Juanita Moore: An Icon

Moore did not return to Los Angeles until the late 1940s when she began to study acting at the Actors’ Laboratory of Hollywood. By learning at this non-profit acting school, Moore was enabled to begin working as a film extra. She played primarily uncredited roles which fit into White Americans’ view of Black women; she would be cast as a maid in one film, and then be cast as a tribal savage in the next. Moore did not make what is now considered her film debut until 1949, when she played a nurse in the film, Pinky.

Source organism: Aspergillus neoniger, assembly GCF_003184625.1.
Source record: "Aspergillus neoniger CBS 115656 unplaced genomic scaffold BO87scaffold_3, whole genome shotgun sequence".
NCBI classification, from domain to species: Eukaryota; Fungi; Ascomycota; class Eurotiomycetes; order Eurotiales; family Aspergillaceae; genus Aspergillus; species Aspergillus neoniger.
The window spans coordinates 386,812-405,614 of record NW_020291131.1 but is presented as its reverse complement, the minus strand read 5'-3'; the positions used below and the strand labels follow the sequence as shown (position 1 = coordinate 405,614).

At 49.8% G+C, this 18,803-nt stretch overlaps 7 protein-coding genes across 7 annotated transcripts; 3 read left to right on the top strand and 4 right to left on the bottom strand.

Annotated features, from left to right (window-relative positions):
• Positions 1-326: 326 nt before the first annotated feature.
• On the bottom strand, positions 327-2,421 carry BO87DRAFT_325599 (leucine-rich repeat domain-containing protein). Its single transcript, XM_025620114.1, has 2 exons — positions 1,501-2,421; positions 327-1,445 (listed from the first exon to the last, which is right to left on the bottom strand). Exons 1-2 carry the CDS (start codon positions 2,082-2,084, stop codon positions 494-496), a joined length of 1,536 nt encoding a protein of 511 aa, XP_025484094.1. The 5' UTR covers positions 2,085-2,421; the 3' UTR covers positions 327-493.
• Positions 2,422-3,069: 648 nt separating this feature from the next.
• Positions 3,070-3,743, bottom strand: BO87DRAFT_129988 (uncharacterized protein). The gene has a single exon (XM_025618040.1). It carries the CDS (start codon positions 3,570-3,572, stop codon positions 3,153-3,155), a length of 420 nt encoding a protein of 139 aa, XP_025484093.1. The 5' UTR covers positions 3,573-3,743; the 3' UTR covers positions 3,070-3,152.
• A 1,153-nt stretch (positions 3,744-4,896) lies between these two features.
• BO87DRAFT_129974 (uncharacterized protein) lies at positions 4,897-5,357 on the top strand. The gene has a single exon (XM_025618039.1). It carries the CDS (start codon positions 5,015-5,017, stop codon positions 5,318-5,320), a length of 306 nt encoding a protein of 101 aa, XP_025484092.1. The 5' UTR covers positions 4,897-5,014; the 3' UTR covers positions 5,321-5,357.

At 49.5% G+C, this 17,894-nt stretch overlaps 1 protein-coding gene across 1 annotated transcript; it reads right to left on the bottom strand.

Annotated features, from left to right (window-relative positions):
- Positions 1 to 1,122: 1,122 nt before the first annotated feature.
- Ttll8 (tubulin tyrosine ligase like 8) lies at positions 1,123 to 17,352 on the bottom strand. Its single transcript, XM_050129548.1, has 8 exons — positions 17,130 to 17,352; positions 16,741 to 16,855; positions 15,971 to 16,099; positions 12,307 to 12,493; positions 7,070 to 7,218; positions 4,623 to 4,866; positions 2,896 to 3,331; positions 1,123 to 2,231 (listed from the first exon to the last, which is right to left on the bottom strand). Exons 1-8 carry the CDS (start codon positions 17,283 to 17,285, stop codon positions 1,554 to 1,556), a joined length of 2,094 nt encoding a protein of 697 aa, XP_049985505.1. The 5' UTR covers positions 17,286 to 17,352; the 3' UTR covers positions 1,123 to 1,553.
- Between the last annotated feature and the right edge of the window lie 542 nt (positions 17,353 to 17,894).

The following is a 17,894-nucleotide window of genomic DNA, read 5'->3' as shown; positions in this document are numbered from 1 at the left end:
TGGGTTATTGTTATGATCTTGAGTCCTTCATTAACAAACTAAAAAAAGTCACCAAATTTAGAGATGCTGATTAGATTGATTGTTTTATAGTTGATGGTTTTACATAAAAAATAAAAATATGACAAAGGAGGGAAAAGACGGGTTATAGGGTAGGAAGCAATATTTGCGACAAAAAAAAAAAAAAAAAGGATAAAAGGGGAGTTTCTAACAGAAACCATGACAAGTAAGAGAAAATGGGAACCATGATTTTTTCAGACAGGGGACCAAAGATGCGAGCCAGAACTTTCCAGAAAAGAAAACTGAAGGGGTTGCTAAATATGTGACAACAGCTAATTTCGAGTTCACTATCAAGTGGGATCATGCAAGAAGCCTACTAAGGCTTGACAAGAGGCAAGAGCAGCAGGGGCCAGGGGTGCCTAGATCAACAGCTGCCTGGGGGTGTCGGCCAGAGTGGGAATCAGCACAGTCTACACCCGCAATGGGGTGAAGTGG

Pinky was a pre-Civil Rights era film that called attention to issues of racism in America, as well as the Tragic Mulatto. It was the story of a light-skinned Black woman who passed as White in order to get through school and eventually fell in love with a White doctor. The themes exposing racism that were expressed in this film were truly groundbreaking for their time. Moore was unfortunately not credited for her work in the film at the time.  After Pinky, Juanita moved on to work in Los Angeles’s Ebony Showcase Theatre.